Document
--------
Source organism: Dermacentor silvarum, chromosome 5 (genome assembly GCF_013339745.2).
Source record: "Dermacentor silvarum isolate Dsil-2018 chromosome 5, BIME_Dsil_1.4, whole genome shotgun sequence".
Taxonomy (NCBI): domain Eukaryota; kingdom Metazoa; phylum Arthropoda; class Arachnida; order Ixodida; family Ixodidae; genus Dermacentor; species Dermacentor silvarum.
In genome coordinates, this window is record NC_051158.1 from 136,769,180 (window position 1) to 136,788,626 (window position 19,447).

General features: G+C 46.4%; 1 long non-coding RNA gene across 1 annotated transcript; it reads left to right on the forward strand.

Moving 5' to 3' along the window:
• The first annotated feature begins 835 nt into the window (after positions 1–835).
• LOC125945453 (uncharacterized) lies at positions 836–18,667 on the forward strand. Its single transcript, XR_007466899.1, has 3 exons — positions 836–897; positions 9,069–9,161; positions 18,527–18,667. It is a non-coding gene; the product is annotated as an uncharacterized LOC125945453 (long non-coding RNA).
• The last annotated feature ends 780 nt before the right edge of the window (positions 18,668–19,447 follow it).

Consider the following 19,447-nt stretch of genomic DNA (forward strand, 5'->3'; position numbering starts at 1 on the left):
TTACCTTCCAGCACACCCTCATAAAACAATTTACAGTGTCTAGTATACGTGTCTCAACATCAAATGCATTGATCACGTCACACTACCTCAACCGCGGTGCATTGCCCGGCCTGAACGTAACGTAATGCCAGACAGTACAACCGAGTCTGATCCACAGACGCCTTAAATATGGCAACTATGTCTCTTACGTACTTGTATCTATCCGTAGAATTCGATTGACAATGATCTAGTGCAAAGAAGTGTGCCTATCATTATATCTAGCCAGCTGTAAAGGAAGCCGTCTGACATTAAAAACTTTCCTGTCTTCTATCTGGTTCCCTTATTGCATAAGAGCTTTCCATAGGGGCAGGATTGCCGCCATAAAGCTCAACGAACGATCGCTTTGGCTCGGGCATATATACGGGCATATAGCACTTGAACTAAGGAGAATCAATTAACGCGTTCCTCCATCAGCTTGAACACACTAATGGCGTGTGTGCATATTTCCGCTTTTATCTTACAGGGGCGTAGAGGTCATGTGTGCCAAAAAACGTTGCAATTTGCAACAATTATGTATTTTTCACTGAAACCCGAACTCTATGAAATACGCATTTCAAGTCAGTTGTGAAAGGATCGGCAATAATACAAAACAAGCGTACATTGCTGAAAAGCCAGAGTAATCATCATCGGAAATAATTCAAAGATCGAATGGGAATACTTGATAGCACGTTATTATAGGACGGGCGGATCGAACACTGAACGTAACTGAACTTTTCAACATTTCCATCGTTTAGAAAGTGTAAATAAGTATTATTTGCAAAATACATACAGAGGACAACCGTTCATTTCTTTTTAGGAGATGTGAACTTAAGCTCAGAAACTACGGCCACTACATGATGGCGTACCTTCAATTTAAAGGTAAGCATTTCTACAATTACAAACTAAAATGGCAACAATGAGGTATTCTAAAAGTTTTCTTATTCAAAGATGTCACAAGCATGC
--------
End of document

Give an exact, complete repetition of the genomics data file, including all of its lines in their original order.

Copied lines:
Source organism: Dermacentor silvarum, chromosome 5 (genome assembly GCF_013339745.2).
Source record: "Dermacentor silvarum isolate Dsil-2018 chromosome 5, BIME_Dsil_1.4, whole genome shotgun sequence".
Taxonomy (NCBI): domain Eukaryota; kingdom Metazoa; phylum Arthropoda; class Arachnida; order Ixodida; family Ixodidae; genus Dermacentor; species Dermacentor silvarum.
In genome coordinates, this window is record NC_051158.1 from 136,769,180 (window position 1) to 136,788,626 (window position 19,447).

General features: G+C 46.4%; 1 long non-coding RNA gene across 1 annotated transcript; it reads left to right on the forward strand.

Moving 5' to 3' along the window:
• The first annotated feature begins 835 nt into the window (after positions 1–835).
• LOC125945453 (uncharacterized) lies at positions 836–18,667 on the forward strand. Its single transcript, XR_007466899.1, has 3 exons — positions 836–897; positions 9,069–9,161; positions 18,527–18,667. It is a non-coding gene; the product is annotated as an uncharacterized LOC125945453 (long non-coding RNA).
• The last annotated feature ends 780 nt before the right edge of the window (positions 18,668–19,447 follow it).

Consider the following 19,447-nt stretch of genomic DNA (forward strand, 5'->3'; position numbering starts at 1 on the left):
TTACCTTCCAGCACACCCTCATAAAACAATTTACAGTGTCTAGTATACGTGTCTCAACATCAAATGCATTGATCACGTCACACTACCTCAACCGCGGTGCATTGCCCGGCCTGAACGTAACGTAATGCCAGACAGTACAACCGAGTCTGATCCACAGACGCCTTAAATATGGCAACTATGTCTCTTACGTACTTGTATCTATCCGTAGAATTCGATTGACAATGATCTAGTGCAAAGAAGTGTGCCTATCATTATATCTAGCCAGCTGTAAAGGAAGCCGTCTGACATTAAAAACTTTCCTGTCTTCTATCTGGTTCCCTTATTGCATAAGAGCTTTCCATAGGGGCAGGATTGCCGCCATAAAGCTCAACGAACGATCGCTTTGGCTCGGGCATATATACGGGCATATAGCACTTGAACTAAGGAGAATCAATTAACGCGTTCCTCCATCAGCTTGAACACACTAATGGCGTGTGTGCATATTTCCGCTTTTATCTTACAGGGGCGTAGAGGTCATGTGTGCCAAAAAACGTTGCAATTTGCAACAATTATGTATTTTTCACTGAAACCCGAACTCTATGAAATACGCATTTCAAGTCAGTTGTGAAAGGATCGGCAATAATACAAAACAAGCGTACATTGCTGAAAAGCCAGAGTAATCATCATCGGAAATAATTCAAAGATCGAATGGGAATACTTGATAGCACGTTATTATAGGACGGGCGGATCGAACACTGAACGTAACTGAACTTTTCAACATTTCCATCGTTTAGAAAGTGTAAATAAGTATTATTTGCAAAATACATACAGAGGACAACCGTTCATTTCTTTTTAGGAGATGTGAACTTAAGCTCAGAAACTACGGCCACTACATGATGGCGTACCTTCAATTTAAAGGTAAGCATTTCTACAATTACAAACTAAAATGGCAACAATGAGGTATTCTAAAAGTTTTCTTATTCAAAGATGTCACAAGCATGC